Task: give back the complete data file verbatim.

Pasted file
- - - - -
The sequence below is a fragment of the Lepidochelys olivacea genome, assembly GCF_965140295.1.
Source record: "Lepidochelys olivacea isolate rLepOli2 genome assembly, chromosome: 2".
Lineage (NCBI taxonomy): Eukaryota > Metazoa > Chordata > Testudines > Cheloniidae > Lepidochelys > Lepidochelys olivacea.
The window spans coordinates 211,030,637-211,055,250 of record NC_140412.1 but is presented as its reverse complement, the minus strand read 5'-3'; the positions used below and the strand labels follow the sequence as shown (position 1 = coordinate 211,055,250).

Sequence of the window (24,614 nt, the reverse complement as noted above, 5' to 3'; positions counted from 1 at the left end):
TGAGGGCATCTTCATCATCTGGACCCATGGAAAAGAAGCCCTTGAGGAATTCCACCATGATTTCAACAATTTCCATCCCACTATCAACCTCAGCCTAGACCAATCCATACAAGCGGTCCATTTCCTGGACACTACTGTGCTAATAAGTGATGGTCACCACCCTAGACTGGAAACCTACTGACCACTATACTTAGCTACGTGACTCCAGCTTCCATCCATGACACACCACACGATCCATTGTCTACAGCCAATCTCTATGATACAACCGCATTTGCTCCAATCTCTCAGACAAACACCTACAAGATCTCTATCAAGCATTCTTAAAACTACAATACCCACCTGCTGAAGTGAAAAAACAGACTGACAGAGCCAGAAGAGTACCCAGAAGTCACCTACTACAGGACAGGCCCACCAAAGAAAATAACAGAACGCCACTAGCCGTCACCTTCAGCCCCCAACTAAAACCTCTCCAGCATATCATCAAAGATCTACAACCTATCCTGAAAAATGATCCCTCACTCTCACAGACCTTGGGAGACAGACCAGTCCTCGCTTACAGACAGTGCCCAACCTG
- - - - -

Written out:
The sequence below is a fragment of the Lepidochelys olivacea genome, assembly GCF_965140295.1.
Source record: "Lepidochelys olivacea isolate rLepOli2 genome assembly, chromosome: 2".
Lineage (NCBI taxonomy): Eukaryota > Metazoa > Chordata > Testudines > Cheloniidae > Lepidochelys > Lepidochelys olivacea.
The window spans coordinates 211,030,637-211,055,250 of record NC_140412.1 but is presented as its reverse complement, the minus strand read 5'-3'; the positions used below and the strand labels follow the sequence as shown (position 1 = coordinate 211,055,250).

Sequence of the window (24,614 nt, the reverse complement as noted above, 5' to 3'; positions counted from 1 at the left end):
TGAGGGCATCTTCATCATCTGGACCCATGGAAAAGAAGCCCTTGAGGAATTCCACCATGATTTCAACAATTTCCATCCCACTATCAACCTCAGCCTAGACCAATCCATACAAGCGGTCCATTTCCTGGACACTACTGTGCTAATAAGTGATGGTCACCACCCTAGACTGGAAACCTACTGACCACTATACTTAGCTACGTGACTCCAGCTTCCATCCATGACACACCACACGATCCATTGTCTACAGCCAATCTCTATGATACAACCGCATTTGCTCCAATCTCTCAGACAAACACCTACAAGATCTCTATCAAGCATTCTTAAAACTACAATACCCACCTGCTGAAGTGAAAAAACAGACTGACAGAGCCAGAAGAGTACCCAGAAGTCACCTACTACAGGACAGGCCCACCAAAGAAAATAACAGAACGCCACTAGCCGTCACCTTCAGCCCCCAACTAAAACCTCTCCAGCATATCATCAAAGATCTACAACCTATCCTGAAAAATGATCCCTCACTCTCACAGACCTTGGGAGACAGACCAGTCCTCGCTTACAGACAGTGCCCAACCTG